When you think of beautiful storytelling where boxing features as the focal point of the tale, classic films like Rocky, Raging Bull and Million Dollar Baby spring to mind.
The sweet science can convey the metaphors of perseverance and having to fight one’s own battle in a way that translates seamlessly into filmic or theatrical language, as it is in the case of Prize Fighter, a production coming to The Q in Queanbeyan later this month.
Prize Fighter director Todd MacDonald told Canberra Weekly the critically acclaimed piece regularly moves the audience.
“It’s a very powerful story about a kid who’s gone through really extreme trauma; he was a child soldier who came to Australia and discovered boxing, which was his tool for redemption in a way.
“It’s undeniably a live event, it’s like going to watch boxing, it’s much more than a film,” he said.
The work is performed in ‘the round’, meaning with surround seating. MacDonald said that since it consists of two boxing matches with a story woven throughout, it was a logical choice.
“It is literally as much like being in a boxing match as possible, where they stick the boxing ring in the middle of the floor and go.
“All sport is in the round, so I guess that’s a really clear comparison.
“For me, going to the theatre or going to see a live show, it’s always about the physicality, it’s always about what happens in the space between the performers and the audience,” he said.
Having been written by Congolese-Australian Future D. Fidel, MacDonald said the play affords audiences the opportunity to hear and see a story they won’t have experienced before.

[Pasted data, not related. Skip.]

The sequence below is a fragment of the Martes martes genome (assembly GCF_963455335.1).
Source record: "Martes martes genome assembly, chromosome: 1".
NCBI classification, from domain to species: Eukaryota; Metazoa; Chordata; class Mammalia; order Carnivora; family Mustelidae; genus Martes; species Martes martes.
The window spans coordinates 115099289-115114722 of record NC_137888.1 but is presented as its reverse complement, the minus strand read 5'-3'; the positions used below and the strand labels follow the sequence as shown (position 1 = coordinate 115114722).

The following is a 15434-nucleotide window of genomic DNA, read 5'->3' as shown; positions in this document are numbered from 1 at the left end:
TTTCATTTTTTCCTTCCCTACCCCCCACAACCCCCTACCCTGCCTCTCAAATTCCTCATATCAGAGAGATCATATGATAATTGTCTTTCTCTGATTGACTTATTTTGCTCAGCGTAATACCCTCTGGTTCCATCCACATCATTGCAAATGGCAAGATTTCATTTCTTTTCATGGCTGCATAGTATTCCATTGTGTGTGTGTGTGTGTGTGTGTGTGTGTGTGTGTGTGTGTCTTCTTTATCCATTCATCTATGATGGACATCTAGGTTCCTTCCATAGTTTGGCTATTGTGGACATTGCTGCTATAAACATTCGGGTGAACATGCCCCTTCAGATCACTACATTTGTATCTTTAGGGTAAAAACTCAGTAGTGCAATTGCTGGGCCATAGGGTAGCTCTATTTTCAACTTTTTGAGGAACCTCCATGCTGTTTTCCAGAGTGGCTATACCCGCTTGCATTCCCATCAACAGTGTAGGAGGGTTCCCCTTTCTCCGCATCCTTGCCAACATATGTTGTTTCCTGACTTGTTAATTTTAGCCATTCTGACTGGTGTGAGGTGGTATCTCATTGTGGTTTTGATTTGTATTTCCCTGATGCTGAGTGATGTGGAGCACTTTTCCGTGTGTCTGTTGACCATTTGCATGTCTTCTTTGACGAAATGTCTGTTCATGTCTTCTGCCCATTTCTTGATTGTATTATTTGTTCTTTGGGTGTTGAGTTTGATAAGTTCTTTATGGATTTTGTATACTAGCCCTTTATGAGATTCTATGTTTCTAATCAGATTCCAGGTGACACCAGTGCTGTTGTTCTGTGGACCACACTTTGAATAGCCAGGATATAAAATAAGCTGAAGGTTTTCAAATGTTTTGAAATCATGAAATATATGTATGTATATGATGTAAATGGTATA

“Quite often audiences will say I’ve never met a refugee, what an incredible story and an incredible human being.
“It’s just a human story about survival and redemption and trying to make a better life where none of us have any idea about that struggle.”
Fidel told Canberra Weekly he based most of the events of the play on experiences either himself or those close to him had gone through.
“I think to have this very authentic is very critical, and to tell a story about other people’s lives it has to be authentic and you have to be careful how you tell the story,” he said.
For him, one of the key messages of the play is redemption.
“It doesn’t matter how dark or bad the struggles you go through, there’s always tomorrow where you can dust yourself off and carry on.
“And to be able to forgive others, that’s another big element of Prize Fighter,” he said.
Fidel said the two elements of the story that have been fictionalised are the main character’s backstory of being a child soldier, and boxing, a sport Fidel never participated in.
“In the ring it’s you against another person. That idea of having boxing is to portray that nobody else can fight your fights, you have to stand on your own and fight for yourself.”
Prize Fighter has gone from strength to strength since its stage debut in 2015, having subsequently been novelised, and now being worked into a screenplay with funding from Screen Queensland.
Fidel said the play’s Queanbeyan run is a great opportunity for locals to come and experience fine arts and see why it’s been doing so well.
Prize Fighter will be at The Queanbeyan Bicentennial Hall 25-28 September; theq.net.au